Journal of Comparative Physiology A

, Volume 156, Issue 1, pp 145–152 | Cite as

Circadian rhythms of house sparrows are phase-shifted by pharmacological manipulation of brain serotonin

  • Vincent M. Cassone
  • Michael Menaker


Fluoxetine, a specific serotonergic reuptake blocker and indirect agonist, and 5,6-dihydroxytryptamine, a serotonergic neurotoxin, affect the free-running locomotor rhythms of house sparrows,Passer domesticus. Both compounds caused phase-shifts in the circadian system that times locomotor activity of the birds. The magnitude and direction of the phase-shifts were dependent on the circadian phase of the drug administration, suggesting that serotonergic activity can modulate the circadian pacemaker of the house sparrow.


Serotonin Fluoxetine Locomotor Activity Drug Administration Circadian Rhythm 
These keywords were added by machine and not by the authors. This process is experimental and the keywords may be updated as the learning algorithm improves.



serotonin, 5-hydroxytryptamine






suprachiasmatic nuclei


circadian time


compound action potential


Unable to display preview. Download preview PDF.

Unable to display preview. Download preview PDF.


  1. Breese G (1974) Chemical and immunochemical lesions by specific neurotoxic substances and antisera. In: Iversen L, Iversen S, Snyder S (eds) Handbook of psychopharmacology, vol 1. Plenum Publishing, New York, pp 137–189Google Scholar
  2. Cassone VM (1983) Neuroendocrine coupling within the avian circadian system. PhD dissertation, University of OregonGoogle Scholar
  3. Cassone VM, Moore RY (1984) The suprachiasmatic nuclei of the house sparrow,Passer domesticus. Soc Neurosci Abstr 10:500Google Scholar
  4. Cassone VM, Lane RF, Menaker M (1983) Daily rhythms of serotonin metabolism in the medial hypothalamus of the chicken: effects of pinealectomy and exogenous melatonin. Brain Res 279:129–134Google Scholar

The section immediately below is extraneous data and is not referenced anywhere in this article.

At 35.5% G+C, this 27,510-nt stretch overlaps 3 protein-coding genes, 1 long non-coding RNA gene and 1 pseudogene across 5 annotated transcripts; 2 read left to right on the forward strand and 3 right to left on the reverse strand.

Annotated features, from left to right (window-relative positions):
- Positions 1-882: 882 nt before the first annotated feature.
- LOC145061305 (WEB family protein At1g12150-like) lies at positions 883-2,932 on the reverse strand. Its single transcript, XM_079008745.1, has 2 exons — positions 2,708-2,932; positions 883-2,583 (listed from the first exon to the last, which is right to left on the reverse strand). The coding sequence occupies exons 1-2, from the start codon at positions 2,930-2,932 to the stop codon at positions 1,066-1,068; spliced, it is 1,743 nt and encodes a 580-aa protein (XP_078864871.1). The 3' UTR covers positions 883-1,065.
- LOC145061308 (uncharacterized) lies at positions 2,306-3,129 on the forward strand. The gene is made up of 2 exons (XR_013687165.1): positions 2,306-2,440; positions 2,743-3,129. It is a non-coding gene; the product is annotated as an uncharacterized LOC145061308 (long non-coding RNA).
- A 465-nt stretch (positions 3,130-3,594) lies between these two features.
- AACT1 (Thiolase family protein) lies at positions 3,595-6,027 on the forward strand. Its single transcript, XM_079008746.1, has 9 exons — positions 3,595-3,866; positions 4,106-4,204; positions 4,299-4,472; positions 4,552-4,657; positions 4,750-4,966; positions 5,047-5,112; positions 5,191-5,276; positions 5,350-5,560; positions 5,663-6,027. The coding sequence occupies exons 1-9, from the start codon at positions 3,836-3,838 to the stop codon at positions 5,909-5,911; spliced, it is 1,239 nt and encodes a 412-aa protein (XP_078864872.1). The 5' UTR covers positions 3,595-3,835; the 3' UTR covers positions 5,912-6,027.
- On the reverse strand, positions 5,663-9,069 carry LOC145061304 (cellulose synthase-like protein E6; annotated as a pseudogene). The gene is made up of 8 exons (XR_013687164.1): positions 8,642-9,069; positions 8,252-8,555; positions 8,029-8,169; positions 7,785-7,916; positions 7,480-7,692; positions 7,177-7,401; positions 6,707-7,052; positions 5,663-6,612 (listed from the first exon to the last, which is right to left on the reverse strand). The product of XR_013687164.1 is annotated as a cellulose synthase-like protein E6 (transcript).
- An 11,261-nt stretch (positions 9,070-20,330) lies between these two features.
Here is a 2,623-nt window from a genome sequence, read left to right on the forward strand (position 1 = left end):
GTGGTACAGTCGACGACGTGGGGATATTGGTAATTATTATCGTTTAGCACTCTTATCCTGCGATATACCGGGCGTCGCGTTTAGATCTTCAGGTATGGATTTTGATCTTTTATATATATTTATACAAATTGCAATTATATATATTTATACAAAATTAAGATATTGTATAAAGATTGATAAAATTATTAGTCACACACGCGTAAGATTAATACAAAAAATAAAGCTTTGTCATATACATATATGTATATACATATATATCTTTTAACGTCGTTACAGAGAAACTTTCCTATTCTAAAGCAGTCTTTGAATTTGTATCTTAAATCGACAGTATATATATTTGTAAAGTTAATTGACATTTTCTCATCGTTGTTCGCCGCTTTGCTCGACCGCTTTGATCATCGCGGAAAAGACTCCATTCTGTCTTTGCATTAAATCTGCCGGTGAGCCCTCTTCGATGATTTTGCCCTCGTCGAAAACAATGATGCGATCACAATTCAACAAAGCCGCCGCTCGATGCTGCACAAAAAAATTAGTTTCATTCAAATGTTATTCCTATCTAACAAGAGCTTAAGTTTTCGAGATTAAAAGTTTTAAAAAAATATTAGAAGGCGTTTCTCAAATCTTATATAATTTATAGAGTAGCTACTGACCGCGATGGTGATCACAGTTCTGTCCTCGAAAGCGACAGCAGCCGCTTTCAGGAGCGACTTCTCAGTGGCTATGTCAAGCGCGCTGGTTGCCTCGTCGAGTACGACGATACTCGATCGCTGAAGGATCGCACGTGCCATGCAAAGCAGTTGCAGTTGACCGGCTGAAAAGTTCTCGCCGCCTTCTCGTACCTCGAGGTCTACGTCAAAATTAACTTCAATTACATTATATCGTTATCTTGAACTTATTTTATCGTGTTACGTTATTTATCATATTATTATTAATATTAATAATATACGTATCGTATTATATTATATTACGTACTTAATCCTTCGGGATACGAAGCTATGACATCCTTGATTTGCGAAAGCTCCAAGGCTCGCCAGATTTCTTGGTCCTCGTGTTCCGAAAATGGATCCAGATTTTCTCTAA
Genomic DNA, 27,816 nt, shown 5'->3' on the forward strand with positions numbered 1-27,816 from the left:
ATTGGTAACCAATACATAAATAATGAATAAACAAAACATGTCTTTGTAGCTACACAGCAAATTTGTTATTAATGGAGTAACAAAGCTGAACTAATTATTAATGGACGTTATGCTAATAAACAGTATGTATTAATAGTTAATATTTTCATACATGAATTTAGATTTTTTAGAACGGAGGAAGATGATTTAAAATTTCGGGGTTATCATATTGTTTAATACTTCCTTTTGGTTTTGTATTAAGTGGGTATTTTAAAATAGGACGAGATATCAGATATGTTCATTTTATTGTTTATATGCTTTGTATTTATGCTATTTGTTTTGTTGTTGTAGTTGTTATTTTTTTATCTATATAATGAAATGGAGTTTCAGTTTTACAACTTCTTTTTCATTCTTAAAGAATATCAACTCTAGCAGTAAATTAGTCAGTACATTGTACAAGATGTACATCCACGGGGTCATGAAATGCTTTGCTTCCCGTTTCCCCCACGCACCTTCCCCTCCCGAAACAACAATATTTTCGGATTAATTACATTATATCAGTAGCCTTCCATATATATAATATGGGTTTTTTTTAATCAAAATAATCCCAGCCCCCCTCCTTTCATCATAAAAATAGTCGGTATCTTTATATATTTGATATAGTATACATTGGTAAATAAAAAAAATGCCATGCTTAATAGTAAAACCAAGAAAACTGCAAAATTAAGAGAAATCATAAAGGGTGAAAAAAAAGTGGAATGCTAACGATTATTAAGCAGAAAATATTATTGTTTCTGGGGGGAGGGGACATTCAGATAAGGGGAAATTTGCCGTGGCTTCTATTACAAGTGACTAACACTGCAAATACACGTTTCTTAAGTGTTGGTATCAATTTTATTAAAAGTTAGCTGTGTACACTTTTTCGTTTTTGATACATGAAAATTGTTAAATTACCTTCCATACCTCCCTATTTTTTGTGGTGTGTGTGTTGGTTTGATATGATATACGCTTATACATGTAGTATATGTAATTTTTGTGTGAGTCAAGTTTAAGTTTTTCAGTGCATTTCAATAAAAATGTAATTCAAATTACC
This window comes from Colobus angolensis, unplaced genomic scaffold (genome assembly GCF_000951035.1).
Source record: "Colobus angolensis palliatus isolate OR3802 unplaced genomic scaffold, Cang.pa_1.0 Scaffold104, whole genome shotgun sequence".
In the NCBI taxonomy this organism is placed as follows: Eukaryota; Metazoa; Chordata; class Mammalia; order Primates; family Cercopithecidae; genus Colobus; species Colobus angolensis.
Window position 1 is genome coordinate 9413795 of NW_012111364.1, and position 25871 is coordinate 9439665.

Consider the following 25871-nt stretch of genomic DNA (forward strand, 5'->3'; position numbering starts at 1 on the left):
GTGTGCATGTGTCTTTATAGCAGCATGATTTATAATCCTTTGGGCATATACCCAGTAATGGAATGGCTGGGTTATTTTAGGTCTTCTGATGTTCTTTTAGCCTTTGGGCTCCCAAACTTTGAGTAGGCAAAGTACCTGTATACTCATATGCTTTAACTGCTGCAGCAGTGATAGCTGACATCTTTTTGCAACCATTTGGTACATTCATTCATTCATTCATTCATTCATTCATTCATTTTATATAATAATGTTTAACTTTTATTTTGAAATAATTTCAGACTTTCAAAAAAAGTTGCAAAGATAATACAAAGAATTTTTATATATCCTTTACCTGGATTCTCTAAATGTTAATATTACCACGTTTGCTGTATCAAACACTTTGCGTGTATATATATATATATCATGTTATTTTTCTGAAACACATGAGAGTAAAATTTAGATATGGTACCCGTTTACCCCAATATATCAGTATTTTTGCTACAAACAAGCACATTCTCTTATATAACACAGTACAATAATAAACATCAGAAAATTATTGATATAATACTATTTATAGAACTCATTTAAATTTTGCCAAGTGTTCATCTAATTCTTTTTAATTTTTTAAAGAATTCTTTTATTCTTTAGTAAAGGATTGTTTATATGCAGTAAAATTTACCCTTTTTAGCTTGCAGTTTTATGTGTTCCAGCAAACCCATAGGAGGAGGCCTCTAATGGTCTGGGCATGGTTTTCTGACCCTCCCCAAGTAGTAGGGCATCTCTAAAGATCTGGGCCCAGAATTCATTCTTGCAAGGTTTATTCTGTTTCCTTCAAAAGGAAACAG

5. Corrent G, Eskin A, Kay I (1982) Entrainment of the circadian rhythm from the eye ofAplysia: role of serotonin. Am J Physiol 242:R326-R332Google Scholar
  6. Daan S, Pittendrigh CS (1976) A functional analysis of circadian pacemakers in nocturnal rodents. II. The variability of phase response curves. J Comp Physiol 106:253–266Google Scholar
  7. Ebihara S, Kawamura K (1981) The role of the pineal and the suprachiasmatic nuclei in the control of circadian rhythms of the Java sparrow,Padda orizivora. J Comp Physiol 141:207–214Google Scholar
  8. Eskin A (1971) Some properties of the system controlling the circadian activity rhythm of sparrows. In: Menaker M (ed) Biochronometry. Natl. Acad Sci, Washington DC, pp 55–60Google Scholar
  9. Eskin A (1979) Circadian system of theAplysia eye. Fed Proc 38:2573–2579Google Scholar
  10. Fuller RW, Wong DT (1977) Inhibition of serotonin reuptake. Fed Proc 36:2154–2158Google Scholar
  11. Fuxe K (1965) Evidence for the existence of monoamine neurons in the central nervous system. IV. Distribution of monoamine nerve terminals in the central nervous system. Acta Physiol Scand 64 (Suppl 247): 37–85Google Scholar